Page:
Dion Sanderson to Sunderland: Why financial fair play rules won't scupper potential deal for £2m-rated Wolves ace

Sunderland's summer interest in Dion Sanderson has certainly got fans talking - with plenty excited about what could be a statement signing.

Wednesday, 23rd June 2021, 5:00 am

But plenty were curious as to how League One’s financial controls could affect the proposed seven-figure deal.

While the Black Cats have reportedly seen an opening bid of around £1million knocked back by Wolves, the Premier League side are understood to be willing to do business at a fee of around £2million.

That would rank Sanderson among one of the most expensive signings in League One history, but will the division’s financial fair play rules scupper any potential deal?

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Dion Sanderson to Sunderland: Why financial fair play rules won't scupper potential deal for £2m-rated Wolves ace
Dion Sanderson to Sunderland: Why financial fair play rules won't scupper potential deal for £2m-rated Wolves ace

The short answer is no.

After the abolishment of the controversial £2.5million salary cap earlier this year, clubs are set to be governed by the old Salary Cost Management Protocol (SCMP) regulations during the 2021/22 season.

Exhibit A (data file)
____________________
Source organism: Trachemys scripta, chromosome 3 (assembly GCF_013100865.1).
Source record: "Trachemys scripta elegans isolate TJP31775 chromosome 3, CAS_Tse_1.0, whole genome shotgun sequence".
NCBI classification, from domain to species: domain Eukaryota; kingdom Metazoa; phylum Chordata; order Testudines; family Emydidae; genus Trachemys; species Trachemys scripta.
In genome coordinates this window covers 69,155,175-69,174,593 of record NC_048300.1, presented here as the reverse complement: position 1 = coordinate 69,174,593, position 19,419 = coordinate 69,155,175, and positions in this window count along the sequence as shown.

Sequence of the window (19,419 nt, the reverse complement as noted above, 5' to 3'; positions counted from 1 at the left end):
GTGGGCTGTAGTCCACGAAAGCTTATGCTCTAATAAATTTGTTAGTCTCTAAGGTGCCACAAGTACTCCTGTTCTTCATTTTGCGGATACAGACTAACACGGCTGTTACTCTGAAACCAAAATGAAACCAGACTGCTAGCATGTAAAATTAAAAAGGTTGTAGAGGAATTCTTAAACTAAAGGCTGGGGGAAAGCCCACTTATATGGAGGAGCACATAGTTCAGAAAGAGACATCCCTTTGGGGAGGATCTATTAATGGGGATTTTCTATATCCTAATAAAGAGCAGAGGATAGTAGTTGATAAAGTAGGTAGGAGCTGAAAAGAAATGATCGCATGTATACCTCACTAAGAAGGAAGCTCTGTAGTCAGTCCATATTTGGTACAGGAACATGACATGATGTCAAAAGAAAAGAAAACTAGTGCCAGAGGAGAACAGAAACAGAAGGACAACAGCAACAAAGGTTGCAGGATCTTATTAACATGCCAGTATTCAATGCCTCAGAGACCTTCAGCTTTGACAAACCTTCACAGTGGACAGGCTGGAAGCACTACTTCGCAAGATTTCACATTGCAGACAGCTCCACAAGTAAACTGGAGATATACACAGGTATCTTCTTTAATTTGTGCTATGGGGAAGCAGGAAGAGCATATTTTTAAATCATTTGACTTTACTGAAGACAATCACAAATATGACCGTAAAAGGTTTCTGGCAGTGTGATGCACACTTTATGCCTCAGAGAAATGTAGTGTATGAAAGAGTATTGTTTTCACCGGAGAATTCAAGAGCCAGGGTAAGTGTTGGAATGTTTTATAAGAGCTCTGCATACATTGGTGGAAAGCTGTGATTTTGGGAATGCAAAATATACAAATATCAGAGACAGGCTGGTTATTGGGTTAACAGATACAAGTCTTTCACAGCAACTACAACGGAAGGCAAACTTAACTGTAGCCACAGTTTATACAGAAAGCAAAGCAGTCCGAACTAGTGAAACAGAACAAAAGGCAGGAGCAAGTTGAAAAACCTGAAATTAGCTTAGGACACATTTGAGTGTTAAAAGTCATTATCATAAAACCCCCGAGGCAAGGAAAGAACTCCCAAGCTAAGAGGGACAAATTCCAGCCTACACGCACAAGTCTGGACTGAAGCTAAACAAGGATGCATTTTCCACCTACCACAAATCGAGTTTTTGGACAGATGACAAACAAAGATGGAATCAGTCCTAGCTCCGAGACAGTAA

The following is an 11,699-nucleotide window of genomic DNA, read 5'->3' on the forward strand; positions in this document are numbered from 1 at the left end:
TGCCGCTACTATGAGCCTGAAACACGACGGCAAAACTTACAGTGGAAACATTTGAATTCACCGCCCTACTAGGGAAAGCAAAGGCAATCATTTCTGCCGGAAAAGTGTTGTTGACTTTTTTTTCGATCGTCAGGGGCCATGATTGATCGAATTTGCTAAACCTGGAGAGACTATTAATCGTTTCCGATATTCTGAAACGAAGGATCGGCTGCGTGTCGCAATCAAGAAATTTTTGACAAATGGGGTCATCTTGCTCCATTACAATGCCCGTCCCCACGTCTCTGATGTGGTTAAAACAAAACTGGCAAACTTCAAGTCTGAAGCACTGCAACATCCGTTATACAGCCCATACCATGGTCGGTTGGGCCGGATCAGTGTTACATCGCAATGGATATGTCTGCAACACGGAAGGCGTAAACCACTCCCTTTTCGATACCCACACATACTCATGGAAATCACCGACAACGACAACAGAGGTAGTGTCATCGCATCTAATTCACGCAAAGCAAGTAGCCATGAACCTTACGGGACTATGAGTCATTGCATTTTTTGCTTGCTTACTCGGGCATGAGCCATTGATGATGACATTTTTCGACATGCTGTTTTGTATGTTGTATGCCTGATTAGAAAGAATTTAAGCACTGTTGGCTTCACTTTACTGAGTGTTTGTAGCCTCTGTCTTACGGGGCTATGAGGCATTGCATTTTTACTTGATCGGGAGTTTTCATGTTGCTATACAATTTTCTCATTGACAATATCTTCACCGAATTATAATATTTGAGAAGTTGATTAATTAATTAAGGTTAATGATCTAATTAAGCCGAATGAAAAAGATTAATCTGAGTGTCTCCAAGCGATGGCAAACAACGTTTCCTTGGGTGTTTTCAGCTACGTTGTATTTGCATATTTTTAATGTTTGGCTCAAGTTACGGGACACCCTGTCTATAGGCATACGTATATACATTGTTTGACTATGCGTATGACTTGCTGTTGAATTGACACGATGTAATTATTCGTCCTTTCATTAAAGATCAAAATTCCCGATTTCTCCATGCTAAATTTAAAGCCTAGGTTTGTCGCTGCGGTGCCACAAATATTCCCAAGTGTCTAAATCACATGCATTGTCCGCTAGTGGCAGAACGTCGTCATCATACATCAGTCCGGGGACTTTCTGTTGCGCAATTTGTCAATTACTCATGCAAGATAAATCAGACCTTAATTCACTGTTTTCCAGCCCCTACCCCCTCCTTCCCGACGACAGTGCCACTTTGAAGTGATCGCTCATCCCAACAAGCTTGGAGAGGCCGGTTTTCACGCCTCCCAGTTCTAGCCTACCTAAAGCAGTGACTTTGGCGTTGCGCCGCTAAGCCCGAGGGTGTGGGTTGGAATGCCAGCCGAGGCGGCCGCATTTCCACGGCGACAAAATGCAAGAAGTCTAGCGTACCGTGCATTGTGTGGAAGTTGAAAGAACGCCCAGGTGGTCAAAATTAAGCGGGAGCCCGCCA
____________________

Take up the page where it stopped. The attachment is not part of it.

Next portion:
This limits clubs to spending 60 per cent of their turnover on player wages, which has natural advantages for a club of Sunderland’s stature whose turnover is among the largest in the division.

But crucially in this instance, the SCMP regulations do not govern how much clubs can spend on transfer fees.

Sunderland, therefore, could spend any amount of money on a transfer fee without falling foul of the financial controls at play.

But when it comes to negotiating wages with the player concerned, then they will have to be wary of the SCMP ceiling.

The club will also have to be wary of the squad cap that could be enforced next season.

It’s important to note at this point that nothing has been concretely agreed, but The Portsmouth News have reported that there is a favoured option among League One clubs moving forward.

That option would see clubs allowed to register 22 outfield players for the 2021/22 season – with goalkeepers and players under the age of 21 not included in that number.

Previous plans would have seen clubs limited to registering 20 first-team players, inclusive of goalkeepers, so this is a big improvement in that regard.

These proposals are understood to be broadly supported by clubs, according to The News, but are yet to be finalised and approved.

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